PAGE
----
The impacts of human disturbances on the behaviour and population structure of impala (Aepyceros melampus) in the Serengeti ecosystem, Tanzania
Journal article, Peer reviewed
MetadataShow full item record
Original versionGlobal Ecology and Conservation. 2018, 16:e00467 1-10. 10.1016/j.gecco.2018.e00467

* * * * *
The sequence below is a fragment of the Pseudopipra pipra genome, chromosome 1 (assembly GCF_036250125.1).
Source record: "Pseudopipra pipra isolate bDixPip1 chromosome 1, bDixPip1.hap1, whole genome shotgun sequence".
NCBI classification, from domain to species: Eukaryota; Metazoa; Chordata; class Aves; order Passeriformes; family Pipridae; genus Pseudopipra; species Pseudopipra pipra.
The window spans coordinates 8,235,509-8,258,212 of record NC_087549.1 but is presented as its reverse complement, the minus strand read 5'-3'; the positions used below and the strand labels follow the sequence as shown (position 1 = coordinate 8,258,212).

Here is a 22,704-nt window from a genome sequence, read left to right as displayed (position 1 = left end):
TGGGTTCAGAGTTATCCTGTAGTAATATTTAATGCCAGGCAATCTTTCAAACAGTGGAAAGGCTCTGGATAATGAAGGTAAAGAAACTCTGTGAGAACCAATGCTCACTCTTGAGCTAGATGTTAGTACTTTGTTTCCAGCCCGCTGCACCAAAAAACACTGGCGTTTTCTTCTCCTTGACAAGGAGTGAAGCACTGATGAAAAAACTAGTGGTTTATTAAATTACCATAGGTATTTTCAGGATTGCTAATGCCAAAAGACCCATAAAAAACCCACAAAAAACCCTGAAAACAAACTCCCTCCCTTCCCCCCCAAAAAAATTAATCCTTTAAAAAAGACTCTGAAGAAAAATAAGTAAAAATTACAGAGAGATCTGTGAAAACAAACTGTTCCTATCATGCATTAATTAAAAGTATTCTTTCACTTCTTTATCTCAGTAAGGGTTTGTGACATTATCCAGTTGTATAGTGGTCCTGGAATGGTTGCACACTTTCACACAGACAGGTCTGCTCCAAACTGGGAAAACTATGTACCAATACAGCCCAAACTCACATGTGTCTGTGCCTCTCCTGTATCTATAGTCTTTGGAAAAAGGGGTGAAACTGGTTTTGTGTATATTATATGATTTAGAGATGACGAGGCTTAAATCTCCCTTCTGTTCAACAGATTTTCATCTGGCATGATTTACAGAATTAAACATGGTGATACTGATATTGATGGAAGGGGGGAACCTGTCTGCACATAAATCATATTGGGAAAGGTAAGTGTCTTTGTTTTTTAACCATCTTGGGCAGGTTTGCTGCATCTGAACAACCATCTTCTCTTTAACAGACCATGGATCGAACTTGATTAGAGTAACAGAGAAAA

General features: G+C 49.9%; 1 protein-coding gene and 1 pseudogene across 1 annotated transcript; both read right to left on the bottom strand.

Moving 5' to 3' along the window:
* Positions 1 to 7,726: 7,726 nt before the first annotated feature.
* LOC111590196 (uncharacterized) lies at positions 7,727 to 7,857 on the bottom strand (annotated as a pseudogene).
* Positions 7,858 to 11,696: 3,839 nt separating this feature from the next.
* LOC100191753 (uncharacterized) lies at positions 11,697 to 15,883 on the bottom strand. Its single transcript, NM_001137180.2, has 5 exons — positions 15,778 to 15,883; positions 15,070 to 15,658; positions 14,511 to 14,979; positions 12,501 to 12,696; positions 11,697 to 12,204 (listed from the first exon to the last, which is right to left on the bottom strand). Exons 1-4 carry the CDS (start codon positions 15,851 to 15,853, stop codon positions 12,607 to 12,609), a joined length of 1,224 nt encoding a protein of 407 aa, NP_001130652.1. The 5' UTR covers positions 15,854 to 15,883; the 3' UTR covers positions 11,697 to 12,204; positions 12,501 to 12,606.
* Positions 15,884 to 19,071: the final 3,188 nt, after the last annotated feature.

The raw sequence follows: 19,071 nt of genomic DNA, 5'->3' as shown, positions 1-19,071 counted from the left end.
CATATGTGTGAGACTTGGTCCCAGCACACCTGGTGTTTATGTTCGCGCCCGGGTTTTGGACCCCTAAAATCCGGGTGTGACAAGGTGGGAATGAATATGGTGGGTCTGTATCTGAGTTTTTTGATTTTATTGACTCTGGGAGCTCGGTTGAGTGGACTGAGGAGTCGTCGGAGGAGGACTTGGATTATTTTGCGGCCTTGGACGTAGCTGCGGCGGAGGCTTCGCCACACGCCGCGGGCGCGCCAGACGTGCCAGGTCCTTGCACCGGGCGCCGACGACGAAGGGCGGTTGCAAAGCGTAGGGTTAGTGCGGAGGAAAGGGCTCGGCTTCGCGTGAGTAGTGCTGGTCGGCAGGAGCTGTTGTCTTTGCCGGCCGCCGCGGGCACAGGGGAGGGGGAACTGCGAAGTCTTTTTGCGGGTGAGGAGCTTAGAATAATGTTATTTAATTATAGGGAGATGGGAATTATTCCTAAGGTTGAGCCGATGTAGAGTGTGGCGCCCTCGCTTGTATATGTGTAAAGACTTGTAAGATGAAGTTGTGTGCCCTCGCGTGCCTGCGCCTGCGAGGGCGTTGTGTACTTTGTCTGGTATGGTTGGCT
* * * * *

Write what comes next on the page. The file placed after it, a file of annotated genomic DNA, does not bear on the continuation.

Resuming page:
Human activities can lead to various changes in wildlife populations’ behaviour and dynamics. Understanding specific responses to disturbances can help conservation management better protect wildlife populations to coexist with local communities. Here, we studied the response of a model ungulate species, the impala (Aepyceros melampus), to different types of human activities in the Serengeti ecosystem. Impala were studied in central Serengeti National Park (CSNP), an area with relatively low human disturbance, and, with increasing levels of human disturbance, in western Serengeti National Park (WSNP), Grumeti Game Reserve (GGR), Ikona Wildlife Management Area (IWMA), and Loliondo Game Controlled Area (LGCA); pastoralism and/or hunting are the main disturbances in these areas. We hypothesised that in the exploited GGR, IWMA and LGCA areas, 1) impala would spend more time on costly behaviours, 2) sex ratios would be more female skewed, and 3) group sizes, reproduction and recruitment ratios would be lower compared to CSNP. We found that impala spent less time resting in IWMA and LGCA, as well as a significantly lower proportion of males, and lower reproduction and recruitment ratios in LGCA. Impala synchronized their behaviour, increasing their social cohesion potentially resulting in more efficient anti-predator strategies. Human activities induced a behavioural response in impala, indicating that in less regulated areas where pastoralism and hunting are allowed, these disturbances can potentially affect impala population persistence. These results highlight the importance of protected areas for wildlife populations, and the need for continuous monitoring of the impala and other ungulate populations in less regulated areas, as the underlying anthropogenic disturbances are likely impacting diverse species.